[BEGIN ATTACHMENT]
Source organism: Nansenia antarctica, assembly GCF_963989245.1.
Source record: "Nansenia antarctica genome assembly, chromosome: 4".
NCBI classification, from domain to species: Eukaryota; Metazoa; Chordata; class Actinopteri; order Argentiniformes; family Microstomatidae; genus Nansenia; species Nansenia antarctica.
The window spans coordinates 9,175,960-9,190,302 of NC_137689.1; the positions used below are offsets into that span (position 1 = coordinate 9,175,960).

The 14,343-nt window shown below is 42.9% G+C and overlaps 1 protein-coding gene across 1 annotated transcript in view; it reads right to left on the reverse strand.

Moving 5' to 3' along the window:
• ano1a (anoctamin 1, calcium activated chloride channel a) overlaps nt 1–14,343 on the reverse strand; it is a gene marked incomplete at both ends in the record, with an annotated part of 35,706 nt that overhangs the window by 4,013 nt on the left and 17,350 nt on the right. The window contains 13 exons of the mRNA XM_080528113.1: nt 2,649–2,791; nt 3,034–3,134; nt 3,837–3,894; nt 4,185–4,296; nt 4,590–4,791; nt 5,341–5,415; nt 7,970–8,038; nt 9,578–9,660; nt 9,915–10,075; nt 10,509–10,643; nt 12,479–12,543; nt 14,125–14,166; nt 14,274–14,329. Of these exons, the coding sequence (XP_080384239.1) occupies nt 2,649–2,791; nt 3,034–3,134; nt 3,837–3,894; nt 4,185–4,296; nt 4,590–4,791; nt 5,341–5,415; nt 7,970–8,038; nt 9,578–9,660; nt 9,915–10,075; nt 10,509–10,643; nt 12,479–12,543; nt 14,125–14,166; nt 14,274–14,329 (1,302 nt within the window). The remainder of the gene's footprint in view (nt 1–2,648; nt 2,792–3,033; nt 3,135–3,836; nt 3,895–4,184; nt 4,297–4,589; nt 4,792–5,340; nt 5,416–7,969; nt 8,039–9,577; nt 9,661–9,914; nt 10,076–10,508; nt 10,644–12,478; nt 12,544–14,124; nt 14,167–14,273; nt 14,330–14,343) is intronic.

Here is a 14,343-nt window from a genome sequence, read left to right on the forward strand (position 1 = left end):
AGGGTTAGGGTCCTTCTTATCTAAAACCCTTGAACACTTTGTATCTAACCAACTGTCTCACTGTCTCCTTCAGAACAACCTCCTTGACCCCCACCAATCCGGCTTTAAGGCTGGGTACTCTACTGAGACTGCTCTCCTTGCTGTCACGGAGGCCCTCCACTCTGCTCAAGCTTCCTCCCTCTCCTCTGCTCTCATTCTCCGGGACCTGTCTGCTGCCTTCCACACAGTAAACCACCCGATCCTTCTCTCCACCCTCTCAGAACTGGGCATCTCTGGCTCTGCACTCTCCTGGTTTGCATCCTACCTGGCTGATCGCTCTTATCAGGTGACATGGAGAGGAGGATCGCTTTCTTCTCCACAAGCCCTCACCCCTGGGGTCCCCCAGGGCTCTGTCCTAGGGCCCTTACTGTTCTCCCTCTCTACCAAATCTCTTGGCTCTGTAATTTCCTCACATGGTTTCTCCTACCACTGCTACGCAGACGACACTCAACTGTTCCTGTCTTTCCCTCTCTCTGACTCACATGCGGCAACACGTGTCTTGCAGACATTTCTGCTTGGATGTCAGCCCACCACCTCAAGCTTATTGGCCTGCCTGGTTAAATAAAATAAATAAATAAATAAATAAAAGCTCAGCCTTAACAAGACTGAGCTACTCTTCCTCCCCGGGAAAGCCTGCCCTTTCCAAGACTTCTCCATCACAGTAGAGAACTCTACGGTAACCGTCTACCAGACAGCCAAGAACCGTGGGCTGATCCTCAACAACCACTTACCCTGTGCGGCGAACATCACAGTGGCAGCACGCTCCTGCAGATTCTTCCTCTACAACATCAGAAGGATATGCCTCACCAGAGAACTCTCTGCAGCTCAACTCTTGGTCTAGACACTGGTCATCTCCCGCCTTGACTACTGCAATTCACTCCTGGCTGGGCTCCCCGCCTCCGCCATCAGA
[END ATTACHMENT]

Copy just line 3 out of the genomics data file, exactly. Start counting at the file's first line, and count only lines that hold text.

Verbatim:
NCBI classification, from domain to species: Eukaryota; Metazoa; Chordata; class Actinopteri; order Argentiniformes; family Microstomatidae; genus Nansenia; species Nansenia antarctica.